Christian missionaries describe persecution in Syria, seek help from UN

A Catholic nun and priest attended the #WeAreN2016 international congress on religious freedom, which was held April 28 to 30 in New York and sought protection from the United Nations against the brutalities of persecution.

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Sister Maria de Guadalupe and Father Rodrigo Miranda, missionaries from the Institute of the Incarnate Word, spoke to conference delegates about what Christians go through in Syria, particularly in Aleppo, the country's economic center. They said the attacks from Muslim extremists are a form of genocide because they are targeted toward Christians.

Christian communities are attacked particularly during celebrations of important feasts; buildings and other church properties are destroyed every Christmas and Easter.

Father Rodrigo said members of the church are "kidnapped, tortured, martyred, beheaded, cut in pieces." And this is not even the whole story.

He said the Muslim extremists attacked Christian children in various ways. They would throw their cars or motorcyles toward children attending a Christian school. They would bury them alive while their mothers watched. Some children were beheaded and their heads displayed in public places. Girls as young as 10 years old are repeatedly raped and sold for protistution.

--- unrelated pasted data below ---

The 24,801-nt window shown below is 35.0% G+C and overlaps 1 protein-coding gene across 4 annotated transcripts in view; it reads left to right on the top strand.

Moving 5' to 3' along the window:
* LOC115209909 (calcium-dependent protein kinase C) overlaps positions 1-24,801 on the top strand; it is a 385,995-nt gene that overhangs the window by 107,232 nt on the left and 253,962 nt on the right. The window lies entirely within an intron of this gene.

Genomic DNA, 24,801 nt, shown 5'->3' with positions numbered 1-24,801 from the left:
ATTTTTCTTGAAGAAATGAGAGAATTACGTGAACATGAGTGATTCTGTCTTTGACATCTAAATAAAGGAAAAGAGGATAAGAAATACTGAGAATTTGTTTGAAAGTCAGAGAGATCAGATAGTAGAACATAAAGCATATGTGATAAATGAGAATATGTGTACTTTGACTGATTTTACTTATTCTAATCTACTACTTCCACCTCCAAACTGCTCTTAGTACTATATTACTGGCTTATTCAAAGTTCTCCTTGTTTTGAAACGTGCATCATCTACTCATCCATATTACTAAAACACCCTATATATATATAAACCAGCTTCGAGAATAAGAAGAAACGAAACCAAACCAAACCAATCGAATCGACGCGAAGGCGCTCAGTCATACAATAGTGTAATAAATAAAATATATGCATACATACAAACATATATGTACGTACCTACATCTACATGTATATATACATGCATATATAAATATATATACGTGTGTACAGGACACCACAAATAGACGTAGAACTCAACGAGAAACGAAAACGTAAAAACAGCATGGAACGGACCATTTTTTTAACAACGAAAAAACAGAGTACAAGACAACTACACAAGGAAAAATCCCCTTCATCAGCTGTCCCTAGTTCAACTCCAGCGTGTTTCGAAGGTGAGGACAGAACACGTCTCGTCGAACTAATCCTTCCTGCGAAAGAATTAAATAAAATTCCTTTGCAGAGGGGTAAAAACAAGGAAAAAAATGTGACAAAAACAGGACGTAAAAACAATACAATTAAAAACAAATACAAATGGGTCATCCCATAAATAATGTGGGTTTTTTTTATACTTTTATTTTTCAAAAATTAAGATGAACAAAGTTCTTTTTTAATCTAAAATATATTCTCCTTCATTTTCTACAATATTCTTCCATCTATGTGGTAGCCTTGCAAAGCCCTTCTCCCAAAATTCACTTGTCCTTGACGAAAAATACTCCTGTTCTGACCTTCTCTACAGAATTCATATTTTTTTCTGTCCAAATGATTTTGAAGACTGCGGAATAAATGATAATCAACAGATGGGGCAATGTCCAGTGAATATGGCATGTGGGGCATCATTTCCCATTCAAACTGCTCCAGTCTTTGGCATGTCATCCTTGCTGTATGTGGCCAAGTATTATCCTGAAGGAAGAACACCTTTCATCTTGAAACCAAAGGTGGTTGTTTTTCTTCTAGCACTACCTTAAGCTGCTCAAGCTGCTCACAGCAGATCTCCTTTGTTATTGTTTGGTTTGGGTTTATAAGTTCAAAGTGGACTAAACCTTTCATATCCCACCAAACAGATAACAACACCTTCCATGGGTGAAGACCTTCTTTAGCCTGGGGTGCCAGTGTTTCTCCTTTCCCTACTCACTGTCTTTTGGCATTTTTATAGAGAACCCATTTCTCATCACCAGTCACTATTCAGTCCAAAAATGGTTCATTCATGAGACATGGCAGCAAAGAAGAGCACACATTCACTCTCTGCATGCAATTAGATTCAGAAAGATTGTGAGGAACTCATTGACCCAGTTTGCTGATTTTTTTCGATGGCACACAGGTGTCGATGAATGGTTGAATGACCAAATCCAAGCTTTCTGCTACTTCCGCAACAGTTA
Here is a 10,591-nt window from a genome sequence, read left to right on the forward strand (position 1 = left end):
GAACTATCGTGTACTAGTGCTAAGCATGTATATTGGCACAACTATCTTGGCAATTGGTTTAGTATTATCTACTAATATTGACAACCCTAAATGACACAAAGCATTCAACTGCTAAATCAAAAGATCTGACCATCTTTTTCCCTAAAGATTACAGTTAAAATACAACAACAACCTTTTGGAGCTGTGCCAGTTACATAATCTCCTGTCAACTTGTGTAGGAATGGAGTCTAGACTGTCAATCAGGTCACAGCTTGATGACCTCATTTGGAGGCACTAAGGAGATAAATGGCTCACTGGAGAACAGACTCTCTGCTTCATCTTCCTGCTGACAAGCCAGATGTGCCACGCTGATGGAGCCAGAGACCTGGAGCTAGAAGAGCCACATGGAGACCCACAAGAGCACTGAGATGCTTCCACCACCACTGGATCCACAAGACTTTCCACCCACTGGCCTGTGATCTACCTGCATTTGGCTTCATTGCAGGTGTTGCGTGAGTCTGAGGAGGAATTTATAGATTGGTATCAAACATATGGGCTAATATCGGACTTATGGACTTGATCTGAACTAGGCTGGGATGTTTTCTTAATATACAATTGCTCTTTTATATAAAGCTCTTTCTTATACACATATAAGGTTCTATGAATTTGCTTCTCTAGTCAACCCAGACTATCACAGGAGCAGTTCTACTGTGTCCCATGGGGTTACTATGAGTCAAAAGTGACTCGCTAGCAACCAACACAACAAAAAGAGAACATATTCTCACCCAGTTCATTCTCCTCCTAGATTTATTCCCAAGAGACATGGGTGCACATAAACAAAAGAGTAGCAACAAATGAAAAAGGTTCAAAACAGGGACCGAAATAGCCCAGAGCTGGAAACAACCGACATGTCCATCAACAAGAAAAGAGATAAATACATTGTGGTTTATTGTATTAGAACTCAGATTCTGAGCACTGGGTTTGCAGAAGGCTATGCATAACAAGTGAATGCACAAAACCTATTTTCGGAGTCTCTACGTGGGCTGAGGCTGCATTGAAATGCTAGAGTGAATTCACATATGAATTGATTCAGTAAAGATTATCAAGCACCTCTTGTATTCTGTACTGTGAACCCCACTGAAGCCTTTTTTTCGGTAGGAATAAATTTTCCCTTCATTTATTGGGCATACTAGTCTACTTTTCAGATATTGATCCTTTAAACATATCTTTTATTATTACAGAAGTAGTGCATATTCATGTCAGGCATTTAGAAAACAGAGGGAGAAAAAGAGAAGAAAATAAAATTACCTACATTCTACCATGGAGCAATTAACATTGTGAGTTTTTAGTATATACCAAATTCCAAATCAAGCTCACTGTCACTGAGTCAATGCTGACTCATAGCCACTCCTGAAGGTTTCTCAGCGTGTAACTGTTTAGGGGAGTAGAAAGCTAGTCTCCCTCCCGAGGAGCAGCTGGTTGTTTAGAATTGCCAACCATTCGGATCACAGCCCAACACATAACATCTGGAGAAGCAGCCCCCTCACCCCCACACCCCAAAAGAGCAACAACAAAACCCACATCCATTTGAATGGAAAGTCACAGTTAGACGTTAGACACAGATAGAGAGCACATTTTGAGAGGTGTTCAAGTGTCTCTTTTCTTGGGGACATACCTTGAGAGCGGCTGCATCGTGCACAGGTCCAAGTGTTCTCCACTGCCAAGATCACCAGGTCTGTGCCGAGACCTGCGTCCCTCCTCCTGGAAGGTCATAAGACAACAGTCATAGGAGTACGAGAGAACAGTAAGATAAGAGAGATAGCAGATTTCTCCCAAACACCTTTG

Father Rodrigo said the hostility toward Christians stems from the Muslim extremist group's "hatred for Jesus Christ."

"The motivation of today's genocide is the same from the very beginning, from the roots of our very difficult coexistence with Islam," he said.

Sister Maria said Christians in Syria live in persecution every day. There is no place in the city where they can find refuge, she said. She appealed to the United Nations to act on the matter.

Advocacy group CitizenGO petitioned the U.N. on April 29 to recognize the genocide that the Islamic State is doing to Christians in Syria and Iraq. The group recommended that the issue be taken to the International Criminal Court.

For Father Rodrigo and Sister Maria, forgiveness is still important in the midst of the atrocities.

"At the end of the day we have the cross that Jesus Christ gives us, and that is the way," Sister Maria said.